29: Diagnosis and Treatment of Complications

CHAPTER 28 Diagnosis and Treatment of Complications

This chapter presents a variety of techniques that can be used if problems arise. The chapter is divided into three major parts:



Endosteal Implants

Oversized Osteotomy

Root Forms

The best way to manage problems is to practice avoidance. Most systems, including Nobel Biocare, Biomet-3i, Zimmer, Straumann, Neoss, and Camlog, offer implants of several diameters. If, during placement of a 3.5-mm diameter implant, the dental surgeon discovers that the endosteal threads have been stripped, a larger diameter implant is placed (if the ridge is 6 to 7 mm wide) that successfully retaps and grasps the internal environment of the osteotomy. Nobel Biocare offers a 4.3-mm implant as a replacement if the surgeon strips the bone while seating the standard 3.5-mm size. The Biomet-3i series is available in 3.25 and 4 mm and in larger diameters. An additional advantage of these implants is that they get wider toward the coronal end. The Camlog series 3.8-mm diameter implant has a threaded 4.3-mm backup size. However, a press-fit 3.8-mm implant also is available, and it can be used as a substitute for the stripped threaded implant site (Fig. 28-1).

Zimmer makes a 3.25-mm, small-diameter (SD) Spline implant, as well as one with a standard 4-mm diameter; both are press-fit implants coated with hydroxyapatite (HA). The larger size is used when frictional grip cannot be obtained with the SD implant.

A helpful hint when Nobel Biocare or Biomet-3i implants are placed in maxillae and in soft mandibles: The countersink and bone-tapping or threading instruments should not be used; rather, because maxillary bone usually is very compliant, the implants should be allowed to tap themselves into position. These systems are technique sensitive. The last two steps (i.e., bone tapping and implant seating) are performed with an ultra-low-speed handpiece or by hand. The threads are fine and closely approximated to one another. An electrical or piezosurgical motor diminishes the tactile sensitivity of even the most skilled surgeon.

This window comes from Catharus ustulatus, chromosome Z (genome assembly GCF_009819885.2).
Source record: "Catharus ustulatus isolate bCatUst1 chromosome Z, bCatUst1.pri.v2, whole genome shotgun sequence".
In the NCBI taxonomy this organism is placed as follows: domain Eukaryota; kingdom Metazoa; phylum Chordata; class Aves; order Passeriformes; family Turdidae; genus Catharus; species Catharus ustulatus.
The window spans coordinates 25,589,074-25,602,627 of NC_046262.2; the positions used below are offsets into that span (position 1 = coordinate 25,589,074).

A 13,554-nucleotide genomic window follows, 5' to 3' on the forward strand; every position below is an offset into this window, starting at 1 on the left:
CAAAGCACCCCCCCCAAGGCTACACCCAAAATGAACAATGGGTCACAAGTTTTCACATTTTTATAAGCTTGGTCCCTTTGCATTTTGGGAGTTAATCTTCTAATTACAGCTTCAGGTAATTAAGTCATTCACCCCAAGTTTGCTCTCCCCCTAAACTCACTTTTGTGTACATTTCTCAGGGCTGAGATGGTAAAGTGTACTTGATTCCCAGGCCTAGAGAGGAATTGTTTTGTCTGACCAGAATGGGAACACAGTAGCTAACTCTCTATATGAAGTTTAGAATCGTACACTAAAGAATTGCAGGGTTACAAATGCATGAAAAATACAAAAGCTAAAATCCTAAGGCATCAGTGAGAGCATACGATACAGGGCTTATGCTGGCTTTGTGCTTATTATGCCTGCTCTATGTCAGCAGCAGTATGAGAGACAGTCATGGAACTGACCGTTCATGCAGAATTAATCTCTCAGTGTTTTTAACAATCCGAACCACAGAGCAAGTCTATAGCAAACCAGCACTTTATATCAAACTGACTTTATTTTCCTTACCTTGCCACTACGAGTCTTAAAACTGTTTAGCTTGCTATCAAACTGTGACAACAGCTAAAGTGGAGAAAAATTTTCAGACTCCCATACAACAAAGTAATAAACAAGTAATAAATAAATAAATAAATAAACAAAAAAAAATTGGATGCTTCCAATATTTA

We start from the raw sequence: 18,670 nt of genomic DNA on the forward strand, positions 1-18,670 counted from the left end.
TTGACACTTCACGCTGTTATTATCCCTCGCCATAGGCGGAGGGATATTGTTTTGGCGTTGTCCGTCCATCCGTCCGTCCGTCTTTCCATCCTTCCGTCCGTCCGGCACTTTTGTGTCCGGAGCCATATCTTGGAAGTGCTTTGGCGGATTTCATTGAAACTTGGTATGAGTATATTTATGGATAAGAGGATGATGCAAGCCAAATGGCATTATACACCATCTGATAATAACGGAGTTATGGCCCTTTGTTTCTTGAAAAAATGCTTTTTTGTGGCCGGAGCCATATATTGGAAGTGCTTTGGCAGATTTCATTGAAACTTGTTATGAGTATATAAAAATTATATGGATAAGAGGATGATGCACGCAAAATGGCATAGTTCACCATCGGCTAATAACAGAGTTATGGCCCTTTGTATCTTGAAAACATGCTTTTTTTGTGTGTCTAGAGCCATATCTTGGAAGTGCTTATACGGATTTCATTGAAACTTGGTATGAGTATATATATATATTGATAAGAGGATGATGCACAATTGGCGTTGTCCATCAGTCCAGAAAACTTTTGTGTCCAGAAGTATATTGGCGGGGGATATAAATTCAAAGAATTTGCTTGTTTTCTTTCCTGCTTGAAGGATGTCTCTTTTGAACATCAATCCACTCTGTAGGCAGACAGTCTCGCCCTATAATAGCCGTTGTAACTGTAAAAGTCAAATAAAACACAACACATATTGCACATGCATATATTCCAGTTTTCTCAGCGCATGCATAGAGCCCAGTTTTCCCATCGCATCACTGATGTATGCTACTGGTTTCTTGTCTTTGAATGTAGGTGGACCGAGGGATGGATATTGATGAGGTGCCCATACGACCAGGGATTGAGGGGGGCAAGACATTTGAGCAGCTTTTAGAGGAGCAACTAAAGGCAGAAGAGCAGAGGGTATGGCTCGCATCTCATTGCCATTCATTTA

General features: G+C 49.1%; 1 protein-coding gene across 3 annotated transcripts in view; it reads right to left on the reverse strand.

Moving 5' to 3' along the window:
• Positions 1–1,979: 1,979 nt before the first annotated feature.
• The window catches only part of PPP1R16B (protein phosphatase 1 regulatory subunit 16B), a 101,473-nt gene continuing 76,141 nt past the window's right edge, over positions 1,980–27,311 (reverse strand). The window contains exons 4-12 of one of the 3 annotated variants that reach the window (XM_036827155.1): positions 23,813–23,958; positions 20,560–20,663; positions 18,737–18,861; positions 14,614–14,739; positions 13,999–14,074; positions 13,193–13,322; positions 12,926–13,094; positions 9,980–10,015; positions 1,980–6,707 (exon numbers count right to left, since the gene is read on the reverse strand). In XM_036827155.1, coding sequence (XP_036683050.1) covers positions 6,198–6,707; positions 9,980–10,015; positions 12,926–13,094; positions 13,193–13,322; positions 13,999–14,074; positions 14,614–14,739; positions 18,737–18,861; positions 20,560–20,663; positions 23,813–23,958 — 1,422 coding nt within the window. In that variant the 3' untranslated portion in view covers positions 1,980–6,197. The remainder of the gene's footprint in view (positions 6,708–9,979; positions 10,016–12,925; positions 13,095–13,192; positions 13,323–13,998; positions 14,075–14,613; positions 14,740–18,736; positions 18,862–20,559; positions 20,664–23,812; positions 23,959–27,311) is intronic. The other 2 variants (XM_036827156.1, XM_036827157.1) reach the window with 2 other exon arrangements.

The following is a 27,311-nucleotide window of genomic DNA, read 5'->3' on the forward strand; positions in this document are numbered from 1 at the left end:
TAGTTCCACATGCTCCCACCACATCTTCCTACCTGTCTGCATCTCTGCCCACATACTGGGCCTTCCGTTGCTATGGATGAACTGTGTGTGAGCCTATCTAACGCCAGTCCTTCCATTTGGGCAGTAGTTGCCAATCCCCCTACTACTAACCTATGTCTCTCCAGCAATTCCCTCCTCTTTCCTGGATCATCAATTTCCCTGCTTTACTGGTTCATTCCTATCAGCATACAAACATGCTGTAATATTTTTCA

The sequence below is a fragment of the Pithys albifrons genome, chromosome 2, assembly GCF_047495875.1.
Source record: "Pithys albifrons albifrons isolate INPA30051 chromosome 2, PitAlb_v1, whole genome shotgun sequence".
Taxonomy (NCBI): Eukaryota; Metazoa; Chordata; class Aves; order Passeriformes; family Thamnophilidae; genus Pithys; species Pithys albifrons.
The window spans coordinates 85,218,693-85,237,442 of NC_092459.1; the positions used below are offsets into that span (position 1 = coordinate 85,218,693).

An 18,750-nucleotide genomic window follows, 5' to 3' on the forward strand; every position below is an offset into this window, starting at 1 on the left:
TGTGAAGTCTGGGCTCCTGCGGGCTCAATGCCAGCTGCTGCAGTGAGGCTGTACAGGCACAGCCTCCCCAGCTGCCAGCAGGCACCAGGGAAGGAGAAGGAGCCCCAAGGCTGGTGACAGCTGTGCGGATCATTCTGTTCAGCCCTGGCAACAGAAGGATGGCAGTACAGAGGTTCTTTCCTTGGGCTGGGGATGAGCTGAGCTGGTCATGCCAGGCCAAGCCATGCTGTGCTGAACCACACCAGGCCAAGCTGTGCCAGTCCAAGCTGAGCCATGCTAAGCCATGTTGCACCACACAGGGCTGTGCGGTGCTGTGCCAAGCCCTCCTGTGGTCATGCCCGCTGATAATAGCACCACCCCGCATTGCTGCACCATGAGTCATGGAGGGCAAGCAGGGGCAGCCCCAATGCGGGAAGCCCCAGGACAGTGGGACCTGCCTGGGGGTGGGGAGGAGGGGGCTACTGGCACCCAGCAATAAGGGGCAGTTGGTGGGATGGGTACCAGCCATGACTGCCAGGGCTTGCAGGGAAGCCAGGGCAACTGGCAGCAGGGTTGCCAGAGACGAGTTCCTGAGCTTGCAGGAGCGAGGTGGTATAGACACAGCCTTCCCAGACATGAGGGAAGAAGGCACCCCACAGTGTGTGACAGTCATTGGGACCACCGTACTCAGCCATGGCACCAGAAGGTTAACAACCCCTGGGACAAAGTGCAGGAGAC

If the bone lacks sufficient density to stop the rotation by frictional braking, continuing rotation of the bone tap or the implant itself may strip the internal bony threads. Therefore, the tapping and seating operations are performed with discrimination and care, and a mark on the rotary instrument is used to dictate the exact moment to reverse the motor’s direction.

A safer approach is to stop the motor at a point four or five rotations from final seating and complete the procedure with the handheld ratchet wrench (Fig. 28-2). The wrench is held near its working end to neutralize the great leverage of its long handle. This leverage, if not governed carefully, may be responsible for stripping the internal bony threads. The preliminary efforts at placement are made by attempting to turn the implant with the wheel only (Fig. 28-3). If after all these precautions, the implant does not come to a final and firm stop, it should be removed, and the next-larger diameter implant should be inserted, placed without the formality of bone-tapping or threading devices. Practice and experience help flatten the learning curve.

If the osteotomy becomes oversized during insertion of a press-fit or threaded implant from a system without an available larger diameter, the implant should be removed, and some 250-to 500-μm tricalcium phosphate (TCP), particulate HA graft material should be placed against the internal walls of the osteotomy. The implant should be moistened with blood or saline and rolled in the particulate slurry until a thin layer of the slurry clings to it. The implant then is reinserted to achieve a frictional fit. Coverage of the osteotomy site with a guided tissue regenerative membrane (GTRM) can improve the chances of successful osseointegration. A maximum space of 0.5 mm is allowable for this technique (Fig. 28-4).